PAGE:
Long ago in theatre school, I developed what I came to call my “bullshit filter.” I had four or five different teachers all teaching you their own method of acting Some of them were in direct conflict with one another. In such a situation it is necessary to pick and choose what works for you. I came to know it as the “bullshit filter” because one teacher in particular gave me advice that contradicted his own previous advice. I had to filter out what was being purported in sheer octogenarian passion, and recognise what came from real wisdom of the ages. It is still an invaluable tool. It allows me to listen to someone and understand their point, observe whether the point comes from ignorance or experience, and deal with it accordingly.
Sometimes, however, the bullshit filter is wrong. I dismiss something as rubbish that is really brilliant. Thankfully, I forget about it, and my subconscious is able to process it more thoroughly than my thinking brain can. I discussed this principle in my Primer on Metaphors. Your subconscious mind can work on a problem, and often solve it on its own, only if you’re not thinking about it consciously. Recently, I’ve begun calling this process “feeling about” things. Ideas may change your feelings. Even a minute change from the right idea can have huge implications when dealing with incoming information.
I recently read a book called The Choose Yourself Guide to Wealth, by James Altucher. Altucher is a successful entrepreneur, author, and speaker. His books, The Power of No, and Choose Yourself, have changed thousands of lives. He gives great advice! He really does. Many times did I smile and nod while reading his words.
Which is why it struck me as so odd every time he repeated, “Don’t follow my advice.”
Wait – what? I shouldn’t follow your – but, it’s a self-help book! I’m in it for the advice!
Altucher’s advice tends to be completely “against the grain”. He tells you: never buy a house; never go to college; quit your job; write down ten bad ideas a day; never invest more than 30% of your capital (no more than 2% in any one thing); never do anything on a to-do list. Then he tells you not to follow any of it.
I used to be a very cognitive person. When faced with a choice, I would rarely go with my gut; instead, I would actively think, weigh the pros and cons, and choose the optimal side. Sometimes, I was right; it would feel good. Sometimes I was wrong. On some level, I always knew what my gut wanted me to do, but I would ignore that feeling. And that feeling is… let’s say, almost never wrong. You know that sinking feeling you have, when you leave home, that you’ve forgotten something? And how often was that feeling actually wrong? For me, it has always been correct (not to say that I always have that feeling when I forget something, I forget things places all the time, but never mind that). That’s intuition. Intuition speaks directly to our heart, from our spirit*. If we act “impulsively” or “intuitively” the brain doesn’t need to get involved. The brain obeys the heart. But the brain can get involved, and interpret the signals. This can be good, or bad. Everything in balance, yeah?
Now, I am more in tune with my feelings, my spirituality. I have learned that a “good feeling” about something is worth much more than a positive analysis. So when I get that feeling of “I forgot something”, I know I forgot something. I then make the decision (impulsively) whether to scour my apartment for the thing, or go on with the knowledge that I don’t have everything that I need, and the faith that it will work out anyway. I do what I feel I should do.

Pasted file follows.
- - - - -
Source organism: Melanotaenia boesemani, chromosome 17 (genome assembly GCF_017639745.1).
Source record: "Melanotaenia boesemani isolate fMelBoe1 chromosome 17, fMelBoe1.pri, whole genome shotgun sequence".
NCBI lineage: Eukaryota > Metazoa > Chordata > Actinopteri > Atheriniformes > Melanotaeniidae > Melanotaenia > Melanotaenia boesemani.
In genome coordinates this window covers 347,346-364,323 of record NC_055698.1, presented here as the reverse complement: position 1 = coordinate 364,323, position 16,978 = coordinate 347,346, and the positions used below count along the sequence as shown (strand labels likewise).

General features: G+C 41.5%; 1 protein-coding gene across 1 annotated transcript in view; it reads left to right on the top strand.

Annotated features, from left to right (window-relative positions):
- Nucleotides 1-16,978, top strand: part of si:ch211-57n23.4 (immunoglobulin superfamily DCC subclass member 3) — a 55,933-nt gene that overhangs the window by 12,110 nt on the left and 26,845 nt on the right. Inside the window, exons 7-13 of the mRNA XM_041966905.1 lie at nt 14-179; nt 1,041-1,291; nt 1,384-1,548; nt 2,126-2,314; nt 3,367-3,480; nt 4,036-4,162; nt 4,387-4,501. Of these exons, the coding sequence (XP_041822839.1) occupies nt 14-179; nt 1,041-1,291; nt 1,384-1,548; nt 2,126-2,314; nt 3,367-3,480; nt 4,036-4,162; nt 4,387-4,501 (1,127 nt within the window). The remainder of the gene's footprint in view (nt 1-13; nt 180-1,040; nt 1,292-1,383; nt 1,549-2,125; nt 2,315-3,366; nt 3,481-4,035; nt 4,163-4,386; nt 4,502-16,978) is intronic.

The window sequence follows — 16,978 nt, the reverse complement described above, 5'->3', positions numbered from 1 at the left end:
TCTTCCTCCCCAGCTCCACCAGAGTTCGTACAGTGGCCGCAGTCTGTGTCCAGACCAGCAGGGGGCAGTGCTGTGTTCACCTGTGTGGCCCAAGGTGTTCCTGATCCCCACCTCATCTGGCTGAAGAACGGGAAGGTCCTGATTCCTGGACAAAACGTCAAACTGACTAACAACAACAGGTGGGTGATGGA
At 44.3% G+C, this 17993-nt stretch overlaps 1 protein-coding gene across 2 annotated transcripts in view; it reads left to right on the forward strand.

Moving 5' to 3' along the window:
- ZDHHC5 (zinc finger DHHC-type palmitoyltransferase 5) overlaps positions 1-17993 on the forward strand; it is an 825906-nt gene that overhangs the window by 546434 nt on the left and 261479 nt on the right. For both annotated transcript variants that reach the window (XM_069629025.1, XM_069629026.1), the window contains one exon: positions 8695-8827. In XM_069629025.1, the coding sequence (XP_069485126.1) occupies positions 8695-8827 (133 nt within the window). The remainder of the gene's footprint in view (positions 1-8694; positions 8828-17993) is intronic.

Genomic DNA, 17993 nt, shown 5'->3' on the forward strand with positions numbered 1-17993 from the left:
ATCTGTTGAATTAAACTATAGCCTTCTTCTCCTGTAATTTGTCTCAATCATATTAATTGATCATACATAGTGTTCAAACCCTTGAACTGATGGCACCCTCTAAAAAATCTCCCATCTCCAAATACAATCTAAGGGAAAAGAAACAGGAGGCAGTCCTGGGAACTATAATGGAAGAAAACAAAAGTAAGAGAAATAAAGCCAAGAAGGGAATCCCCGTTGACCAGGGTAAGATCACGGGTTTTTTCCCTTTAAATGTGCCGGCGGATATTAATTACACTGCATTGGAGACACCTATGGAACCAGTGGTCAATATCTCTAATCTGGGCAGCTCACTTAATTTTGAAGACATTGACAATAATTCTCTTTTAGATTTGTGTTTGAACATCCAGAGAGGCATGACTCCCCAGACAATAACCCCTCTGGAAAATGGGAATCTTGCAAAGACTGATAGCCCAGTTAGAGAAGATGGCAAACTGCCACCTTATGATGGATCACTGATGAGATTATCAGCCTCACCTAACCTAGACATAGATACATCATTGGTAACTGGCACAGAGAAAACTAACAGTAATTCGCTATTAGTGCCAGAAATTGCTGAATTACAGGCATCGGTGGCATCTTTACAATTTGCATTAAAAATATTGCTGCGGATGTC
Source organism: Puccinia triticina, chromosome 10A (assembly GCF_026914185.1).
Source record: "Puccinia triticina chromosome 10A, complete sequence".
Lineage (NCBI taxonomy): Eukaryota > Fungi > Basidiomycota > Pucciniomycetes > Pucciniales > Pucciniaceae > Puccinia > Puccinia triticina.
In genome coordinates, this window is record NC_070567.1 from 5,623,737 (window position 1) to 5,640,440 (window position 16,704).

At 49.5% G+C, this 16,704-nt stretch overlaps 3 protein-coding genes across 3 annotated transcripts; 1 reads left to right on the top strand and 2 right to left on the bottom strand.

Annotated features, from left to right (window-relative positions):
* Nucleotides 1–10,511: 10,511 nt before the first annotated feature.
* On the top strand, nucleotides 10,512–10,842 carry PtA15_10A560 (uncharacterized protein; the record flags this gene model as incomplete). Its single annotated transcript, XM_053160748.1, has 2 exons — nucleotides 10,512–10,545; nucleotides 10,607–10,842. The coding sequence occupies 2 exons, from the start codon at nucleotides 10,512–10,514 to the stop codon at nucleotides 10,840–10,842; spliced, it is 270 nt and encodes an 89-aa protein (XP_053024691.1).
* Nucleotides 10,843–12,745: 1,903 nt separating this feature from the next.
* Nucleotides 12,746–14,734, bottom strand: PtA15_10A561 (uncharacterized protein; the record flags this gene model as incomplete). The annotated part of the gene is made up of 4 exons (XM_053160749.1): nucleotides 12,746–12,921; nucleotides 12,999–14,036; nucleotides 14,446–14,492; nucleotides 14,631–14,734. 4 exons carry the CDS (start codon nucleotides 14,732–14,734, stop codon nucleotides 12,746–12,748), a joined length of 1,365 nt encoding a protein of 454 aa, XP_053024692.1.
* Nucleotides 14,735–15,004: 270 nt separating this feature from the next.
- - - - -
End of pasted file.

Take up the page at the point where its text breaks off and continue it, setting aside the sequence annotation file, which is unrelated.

What Altucher is doing when he says to dismiss his own ideas, is tricking us into feeling about his advice, rather than thinking about it. He doesn’t know anything about your life. No advice is universal. And trying to shoehorn advice onto a life that doesn’t fit can hurt a lot. He recognises this. He must have gone through it himself, with his own self help books. So he gives our minds a shortcut to forgetting our advice, by dismissing it outright. The sediment of his wisdom is allowed to coalesce at the bottom of our mind-tanks, where the subconscious can chew on it and send its droppings back up to conscious thought.
The end result is we recognise his advice will not work for us out of the box. We, like he did, will have to come up with our own method of self-improvement. His real success is if we recognise that this one book was insufficient, and we need more ideas from more people to find what’s right for us, how to craft our own lifestyle to make us the best we can be.
Maybe buying a home is exactly what you need. He calls it a bad investment, but who knows? it might be perfect for you.
I now think about purchases in terms of: is that worth more than 2% of my total capital? If so I might not buy it. But I might also get a feeling like: this is going to be worth it, even though it’s worth 10% of my capital. This makes a lot more sense when you consider I only have currently about $1,200 to my name.
He talks about creating scarcity to drum up demand. Having forgotten about his advice, I was able to transfer that advice from being about a product or service, to being about me. I am the only product or service I have, basically, so in making myself scarce, I make myself more valuable.
“Don’t follow my advice” turns out to be his best advice. It just makes the whole book gentle. And that’s what we need, us reading these self-help books. You can’t strong-arm someone to self-improvement. You can bring a neurotic to the water of emotional balance, but you cannot have him drink it without dissolving a purifying tablet in a BPA-free bottle.
Thanks for reading. But don’t follow my advice! =]